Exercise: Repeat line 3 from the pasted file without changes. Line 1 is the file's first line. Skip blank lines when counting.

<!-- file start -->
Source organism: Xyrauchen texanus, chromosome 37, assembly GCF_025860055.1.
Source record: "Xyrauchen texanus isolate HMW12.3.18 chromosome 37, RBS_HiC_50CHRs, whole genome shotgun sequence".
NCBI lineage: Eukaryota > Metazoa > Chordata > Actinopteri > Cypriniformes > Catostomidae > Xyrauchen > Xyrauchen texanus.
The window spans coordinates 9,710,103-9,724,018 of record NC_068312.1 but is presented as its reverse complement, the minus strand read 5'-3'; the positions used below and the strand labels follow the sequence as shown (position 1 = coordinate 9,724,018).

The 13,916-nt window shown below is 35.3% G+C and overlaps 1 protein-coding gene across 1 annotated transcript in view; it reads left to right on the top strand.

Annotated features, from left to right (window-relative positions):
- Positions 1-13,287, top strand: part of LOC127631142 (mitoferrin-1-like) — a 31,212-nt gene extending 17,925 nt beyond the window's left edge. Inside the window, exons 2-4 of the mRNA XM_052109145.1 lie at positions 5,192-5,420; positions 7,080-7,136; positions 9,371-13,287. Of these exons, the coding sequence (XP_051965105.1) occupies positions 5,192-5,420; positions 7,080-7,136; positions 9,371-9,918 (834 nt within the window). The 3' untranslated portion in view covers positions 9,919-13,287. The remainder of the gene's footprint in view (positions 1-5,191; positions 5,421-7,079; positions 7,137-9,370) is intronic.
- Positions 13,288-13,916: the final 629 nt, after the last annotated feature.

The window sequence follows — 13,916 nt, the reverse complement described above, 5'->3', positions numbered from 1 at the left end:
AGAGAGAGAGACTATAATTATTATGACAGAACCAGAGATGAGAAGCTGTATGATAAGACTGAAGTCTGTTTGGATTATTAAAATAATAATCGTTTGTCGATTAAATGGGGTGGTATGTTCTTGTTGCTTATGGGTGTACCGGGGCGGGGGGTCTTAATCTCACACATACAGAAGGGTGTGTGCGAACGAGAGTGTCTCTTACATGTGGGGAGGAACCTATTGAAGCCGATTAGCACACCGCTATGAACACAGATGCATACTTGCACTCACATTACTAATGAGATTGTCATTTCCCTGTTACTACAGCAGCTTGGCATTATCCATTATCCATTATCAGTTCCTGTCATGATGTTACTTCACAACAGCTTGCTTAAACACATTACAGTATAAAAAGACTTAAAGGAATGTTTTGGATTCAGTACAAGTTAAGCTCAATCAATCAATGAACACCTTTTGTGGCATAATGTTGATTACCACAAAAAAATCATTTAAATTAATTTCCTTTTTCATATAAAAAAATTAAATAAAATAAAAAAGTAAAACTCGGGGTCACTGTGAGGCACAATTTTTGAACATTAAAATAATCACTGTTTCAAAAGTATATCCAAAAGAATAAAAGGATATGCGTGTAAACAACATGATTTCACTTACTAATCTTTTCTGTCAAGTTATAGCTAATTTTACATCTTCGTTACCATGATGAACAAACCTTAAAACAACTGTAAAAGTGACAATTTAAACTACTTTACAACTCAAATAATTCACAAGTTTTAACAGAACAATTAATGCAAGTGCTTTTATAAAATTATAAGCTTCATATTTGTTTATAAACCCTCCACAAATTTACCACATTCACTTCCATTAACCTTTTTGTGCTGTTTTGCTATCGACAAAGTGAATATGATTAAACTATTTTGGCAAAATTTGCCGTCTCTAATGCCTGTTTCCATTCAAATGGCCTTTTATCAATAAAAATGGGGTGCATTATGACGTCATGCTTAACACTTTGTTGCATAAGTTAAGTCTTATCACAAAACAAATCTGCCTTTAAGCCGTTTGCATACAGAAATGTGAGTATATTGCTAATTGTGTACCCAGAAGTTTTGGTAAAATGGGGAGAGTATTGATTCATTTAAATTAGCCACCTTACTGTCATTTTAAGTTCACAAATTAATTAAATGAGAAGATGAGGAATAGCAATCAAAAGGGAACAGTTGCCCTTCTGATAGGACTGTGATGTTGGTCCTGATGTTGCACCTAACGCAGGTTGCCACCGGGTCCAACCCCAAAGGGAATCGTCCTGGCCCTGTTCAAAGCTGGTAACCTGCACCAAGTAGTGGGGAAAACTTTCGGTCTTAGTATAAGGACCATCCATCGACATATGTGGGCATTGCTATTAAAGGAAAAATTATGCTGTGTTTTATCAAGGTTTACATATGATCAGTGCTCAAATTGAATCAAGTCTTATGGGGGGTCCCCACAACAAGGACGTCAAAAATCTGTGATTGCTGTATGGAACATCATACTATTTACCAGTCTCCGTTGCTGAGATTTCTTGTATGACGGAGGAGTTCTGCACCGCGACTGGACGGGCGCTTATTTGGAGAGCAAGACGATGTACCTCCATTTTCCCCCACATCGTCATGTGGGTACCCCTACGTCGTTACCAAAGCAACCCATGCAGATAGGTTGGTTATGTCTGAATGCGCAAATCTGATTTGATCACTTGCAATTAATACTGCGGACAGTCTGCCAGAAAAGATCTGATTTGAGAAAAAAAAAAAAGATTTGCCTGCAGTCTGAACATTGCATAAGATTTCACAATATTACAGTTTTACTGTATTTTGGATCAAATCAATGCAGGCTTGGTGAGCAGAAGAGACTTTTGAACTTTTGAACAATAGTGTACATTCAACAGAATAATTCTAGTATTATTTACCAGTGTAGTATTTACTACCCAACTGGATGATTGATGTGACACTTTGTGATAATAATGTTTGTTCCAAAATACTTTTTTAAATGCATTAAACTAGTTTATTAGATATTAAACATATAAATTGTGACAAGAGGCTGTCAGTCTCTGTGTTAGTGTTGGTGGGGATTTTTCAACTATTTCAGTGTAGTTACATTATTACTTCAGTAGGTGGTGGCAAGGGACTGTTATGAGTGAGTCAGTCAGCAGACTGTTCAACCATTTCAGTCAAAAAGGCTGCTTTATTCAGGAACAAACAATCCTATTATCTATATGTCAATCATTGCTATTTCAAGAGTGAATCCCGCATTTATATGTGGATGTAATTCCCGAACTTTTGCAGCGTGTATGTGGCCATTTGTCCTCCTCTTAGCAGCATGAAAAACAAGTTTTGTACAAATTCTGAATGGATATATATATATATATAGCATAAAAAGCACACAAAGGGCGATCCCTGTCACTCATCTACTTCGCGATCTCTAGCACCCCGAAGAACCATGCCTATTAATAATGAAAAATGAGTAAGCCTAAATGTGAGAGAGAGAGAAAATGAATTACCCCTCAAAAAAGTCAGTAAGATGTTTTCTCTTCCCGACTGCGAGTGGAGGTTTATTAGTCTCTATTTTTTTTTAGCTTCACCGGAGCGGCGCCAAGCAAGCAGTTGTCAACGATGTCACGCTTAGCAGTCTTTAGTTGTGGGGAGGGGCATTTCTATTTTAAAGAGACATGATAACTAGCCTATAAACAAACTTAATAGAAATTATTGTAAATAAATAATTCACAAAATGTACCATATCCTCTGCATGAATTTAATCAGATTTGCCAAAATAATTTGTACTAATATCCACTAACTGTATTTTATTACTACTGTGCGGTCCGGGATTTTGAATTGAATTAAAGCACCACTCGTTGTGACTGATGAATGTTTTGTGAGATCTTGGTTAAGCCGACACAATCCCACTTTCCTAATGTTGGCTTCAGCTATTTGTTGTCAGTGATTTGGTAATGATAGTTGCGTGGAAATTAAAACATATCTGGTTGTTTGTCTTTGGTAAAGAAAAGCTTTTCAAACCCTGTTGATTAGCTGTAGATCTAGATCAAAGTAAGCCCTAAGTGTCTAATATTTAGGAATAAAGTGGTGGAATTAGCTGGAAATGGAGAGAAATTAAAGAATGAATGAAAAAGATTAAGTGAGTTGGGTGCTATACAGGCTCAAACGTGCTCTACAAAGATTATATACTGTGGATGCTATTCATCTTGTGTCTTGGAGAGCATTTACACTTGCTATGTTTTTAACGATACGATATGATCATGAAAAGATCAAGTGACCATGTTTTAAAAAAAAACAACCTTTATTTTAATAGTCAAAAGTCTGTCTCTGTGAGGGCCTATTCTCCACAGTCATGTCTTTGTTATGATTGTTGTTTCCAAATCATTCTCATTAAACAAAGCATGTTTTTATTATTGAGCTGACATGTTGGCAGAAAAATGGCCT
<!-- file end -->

NCBI lineage: Eukaryota > Metazoa > Chordata > Actinopteri > Cypriniformes > Catostomidae > Xyrauchen > Xyrauchen texanus.